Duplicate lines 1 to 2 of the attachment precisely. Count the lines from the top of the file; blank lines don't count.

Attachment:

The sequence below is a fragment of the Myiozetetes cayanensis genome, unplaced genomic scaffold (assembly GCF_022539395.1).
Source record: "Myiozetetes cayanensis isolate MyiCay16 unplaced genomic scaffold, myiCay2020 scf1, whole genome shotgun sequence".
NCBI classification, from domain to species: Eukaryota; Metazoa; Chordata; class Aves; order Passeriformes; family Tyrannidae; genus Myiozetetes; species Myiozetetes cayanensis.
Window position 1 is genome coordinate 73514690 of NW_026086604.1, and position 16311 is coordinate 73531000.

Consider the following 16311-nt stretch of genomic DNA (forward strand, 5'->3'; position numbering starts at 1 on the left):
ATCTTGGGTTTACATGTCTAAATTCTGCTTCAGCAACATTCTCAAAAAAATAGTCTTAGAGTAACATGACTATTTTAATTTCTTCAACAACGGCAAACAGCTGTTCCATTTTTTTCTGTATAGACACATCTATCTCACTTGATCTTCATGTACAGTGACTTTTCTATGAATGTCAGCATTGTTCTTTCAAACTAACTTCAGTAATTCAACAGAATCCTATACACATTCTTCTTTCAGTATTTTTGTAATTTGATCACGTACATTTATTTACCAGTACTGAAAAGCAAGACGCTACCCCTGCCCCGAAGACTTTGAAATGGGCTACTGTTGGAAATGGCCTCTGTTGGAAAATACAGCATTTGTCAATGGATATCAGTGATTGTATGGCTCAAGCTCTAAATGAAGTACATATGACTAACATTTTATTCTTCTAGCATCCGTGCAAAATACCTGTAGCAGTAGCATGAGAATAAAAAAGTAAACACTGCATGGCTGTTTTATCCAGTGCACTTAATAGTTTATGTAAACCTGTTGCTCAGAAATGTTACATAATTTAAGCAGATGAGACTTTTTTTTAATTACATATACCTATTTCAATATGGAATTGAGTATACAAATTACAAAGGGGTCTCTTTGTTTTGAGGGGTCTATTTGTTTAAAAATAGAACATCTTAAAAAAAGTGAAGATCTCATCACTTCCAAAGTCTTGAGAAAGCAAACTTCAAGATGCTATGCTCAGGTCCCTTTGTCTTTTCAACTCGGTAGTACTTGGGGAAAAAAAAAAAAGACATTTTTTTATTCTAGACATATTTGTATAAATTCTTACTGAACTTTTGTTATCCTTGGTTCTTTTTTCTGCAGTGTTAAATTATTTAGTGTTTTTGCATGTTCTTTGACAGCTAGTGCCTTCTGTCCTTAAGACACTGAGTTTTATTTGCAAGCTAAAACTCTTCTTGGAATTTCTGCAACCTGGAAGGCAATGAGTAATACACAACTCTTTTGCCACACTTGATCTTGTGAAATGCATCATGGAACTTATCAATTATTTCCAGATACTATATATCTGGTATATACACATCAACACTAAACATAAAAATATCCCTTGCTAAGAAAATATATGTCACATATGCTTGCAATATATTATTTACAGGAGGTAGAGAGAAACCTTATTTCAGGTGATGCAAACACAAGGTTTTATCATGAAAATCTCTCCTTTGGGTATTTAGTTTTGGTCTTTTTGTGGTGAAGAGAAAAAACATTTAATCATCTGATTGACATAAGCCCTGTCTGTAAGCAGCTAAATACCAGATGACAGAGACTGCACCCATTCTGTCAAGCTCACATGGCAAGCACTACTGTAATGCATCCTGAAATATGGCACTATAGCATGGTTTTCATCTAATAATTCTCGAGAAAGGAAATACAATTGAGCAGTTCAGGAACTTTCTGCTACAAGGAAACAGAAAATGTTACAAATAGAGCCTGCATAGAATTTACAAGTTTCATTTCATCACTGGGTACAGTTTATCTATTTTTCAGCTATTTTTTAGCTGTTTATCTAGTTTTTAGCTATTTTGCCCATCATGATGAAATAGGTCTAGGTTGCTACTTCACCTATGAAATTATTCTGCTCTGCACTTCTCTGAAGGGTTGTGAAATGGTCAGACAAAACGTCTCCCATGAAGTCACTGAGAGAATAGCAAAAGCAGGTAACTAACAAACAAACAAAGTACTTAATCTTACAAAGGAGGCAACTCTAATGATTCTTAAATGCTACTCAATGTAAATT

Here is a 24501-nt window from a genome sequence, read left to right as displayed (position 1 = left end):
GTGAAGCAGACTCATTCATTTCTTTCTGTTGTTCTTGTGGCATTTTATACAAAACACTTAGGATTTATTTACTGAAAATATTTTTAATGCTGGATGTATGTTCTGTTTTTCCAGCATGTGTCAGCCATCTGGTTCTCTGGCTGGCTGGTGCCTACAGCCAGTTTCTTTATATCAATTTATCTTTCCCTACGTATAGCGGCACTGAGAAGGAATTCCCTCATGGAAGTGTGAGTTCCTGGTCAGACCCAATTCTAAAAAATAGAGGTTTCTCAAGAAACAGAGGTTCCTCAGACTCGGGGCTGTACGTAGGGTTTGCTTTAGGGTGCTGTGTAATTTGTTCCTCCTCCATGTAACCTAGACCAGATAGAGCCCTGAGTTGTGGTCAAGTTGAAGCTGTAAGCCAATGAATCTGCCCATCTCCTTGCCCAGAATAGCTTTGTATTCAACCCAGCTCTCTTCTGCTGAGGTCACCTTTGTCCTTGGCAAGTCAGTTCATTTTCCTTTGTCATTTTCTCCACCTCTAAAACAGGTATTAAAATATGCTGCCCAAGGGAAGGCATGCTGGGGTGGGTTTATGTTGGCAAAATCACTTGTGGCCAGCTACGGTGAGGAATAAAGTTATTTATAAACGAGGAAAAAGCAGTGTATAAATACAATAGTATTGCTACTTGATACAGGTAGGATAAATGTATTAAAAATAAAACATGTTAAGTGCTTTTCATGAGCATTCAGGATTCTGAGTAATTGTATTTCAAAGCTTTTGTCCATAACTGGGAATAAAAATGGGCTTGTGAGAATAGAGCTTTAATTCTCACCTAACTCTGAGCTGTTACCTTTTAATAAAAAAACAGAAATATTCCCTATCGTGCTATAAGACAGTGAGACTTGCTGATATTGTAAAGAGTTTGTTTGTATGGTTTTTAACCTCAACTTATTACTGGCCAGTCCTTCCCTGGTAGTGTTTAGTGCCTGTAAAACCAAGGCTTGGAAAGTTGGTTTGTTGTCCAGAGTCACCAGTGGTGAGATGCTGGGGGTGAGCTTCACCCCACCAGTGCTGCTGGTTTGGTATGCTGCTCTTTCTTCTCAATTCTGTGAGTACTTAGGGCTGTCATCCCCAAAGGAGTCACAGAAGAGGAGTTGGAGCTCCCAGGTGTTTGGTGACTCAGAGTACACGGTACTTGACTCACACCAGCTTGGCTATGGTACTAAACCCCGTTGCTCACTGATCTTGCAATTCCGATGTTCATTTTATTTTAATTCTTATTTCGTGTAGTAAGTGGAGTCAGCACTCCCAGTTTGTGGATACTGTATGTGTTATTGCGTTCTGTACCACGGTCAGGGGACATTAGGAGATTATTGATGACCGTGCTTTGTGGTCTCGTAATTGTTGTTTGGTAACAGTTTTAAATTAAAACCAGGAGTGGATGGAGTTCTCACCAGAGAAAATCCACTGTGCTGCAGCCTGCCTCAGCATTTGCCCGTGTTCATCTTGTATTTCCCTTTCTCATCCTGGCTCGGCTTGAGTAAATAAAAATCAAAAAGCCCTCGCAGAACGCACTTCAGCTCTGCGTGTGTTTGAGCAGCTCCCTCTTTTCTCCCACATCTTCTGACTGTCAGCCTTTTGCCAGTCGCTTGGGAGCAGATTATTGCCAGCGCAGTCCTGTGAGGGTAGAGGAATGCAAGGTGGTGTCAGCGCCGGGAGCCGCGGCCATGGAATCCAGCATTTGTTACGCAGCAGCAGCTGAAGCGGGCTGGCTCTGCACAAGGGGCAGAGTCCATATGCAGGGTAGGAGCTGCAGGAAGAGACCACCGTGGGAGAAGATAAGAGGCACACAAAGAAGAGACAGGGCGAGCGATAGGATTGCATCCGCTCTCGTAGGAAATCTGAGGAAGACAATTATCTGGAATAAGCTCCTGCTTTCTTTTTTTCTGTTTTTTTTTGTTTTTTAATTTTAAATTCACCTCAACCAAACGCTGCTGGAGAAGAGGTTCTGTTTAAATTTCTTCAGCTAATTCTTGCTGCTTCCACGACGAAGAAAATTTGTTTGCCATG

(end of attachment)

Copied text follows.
The sequence below is a fragment of the Myiozetetes cayanensis genome, unplaced genomic scaffold (assembly GCF_022539395.1).
Source record: "Myiozetetes cayanensis isolate MyiCay16 unplaced genomic scaffold, myiCay2020 scf1, whole genome shotgun sequence".